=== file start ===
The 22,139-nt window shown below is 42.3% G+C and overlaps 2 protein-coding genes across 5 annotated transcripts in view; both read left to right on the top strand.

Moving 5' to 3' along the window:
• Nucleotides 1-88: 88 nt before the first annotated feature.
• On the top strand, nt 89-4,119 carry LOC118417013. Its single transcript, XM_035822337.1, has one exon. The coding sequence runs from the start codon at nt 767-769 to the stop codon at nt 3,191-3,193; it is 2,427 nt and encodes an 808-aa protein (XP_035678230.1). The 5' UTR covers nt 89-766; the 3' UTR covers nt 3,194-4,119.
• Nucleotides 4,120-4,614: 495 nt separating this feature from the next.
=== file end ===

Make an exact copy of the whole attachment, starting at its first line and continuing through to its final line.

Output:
The 22,139-nt window shown below is 42.3% G+C and overlaps 2 protein-coding genes across 5 annotated transcripts in view; both read left to right on the top strand.

Moving 5' to 3' along the window:
• Nucleotides 1-88: 88 nt before the first annotated feature.
• On the top strand, nt 89-4,119 carry LOC118417013. Its single transcript, XM_035822337.1, has one exon. The coding sequence runs from the start codon at nt 767-769 to the stop codon at nt 3,191-3,193; it is 2,427 nt and encodes an 808-aa protein (XP_035678230.1). The 5' UTR covers nt 89-766; the 3' UTR covers nt 3,194-4,119.
• Nucleotides 4,120-4,614: 495 nt separating this feature from the next.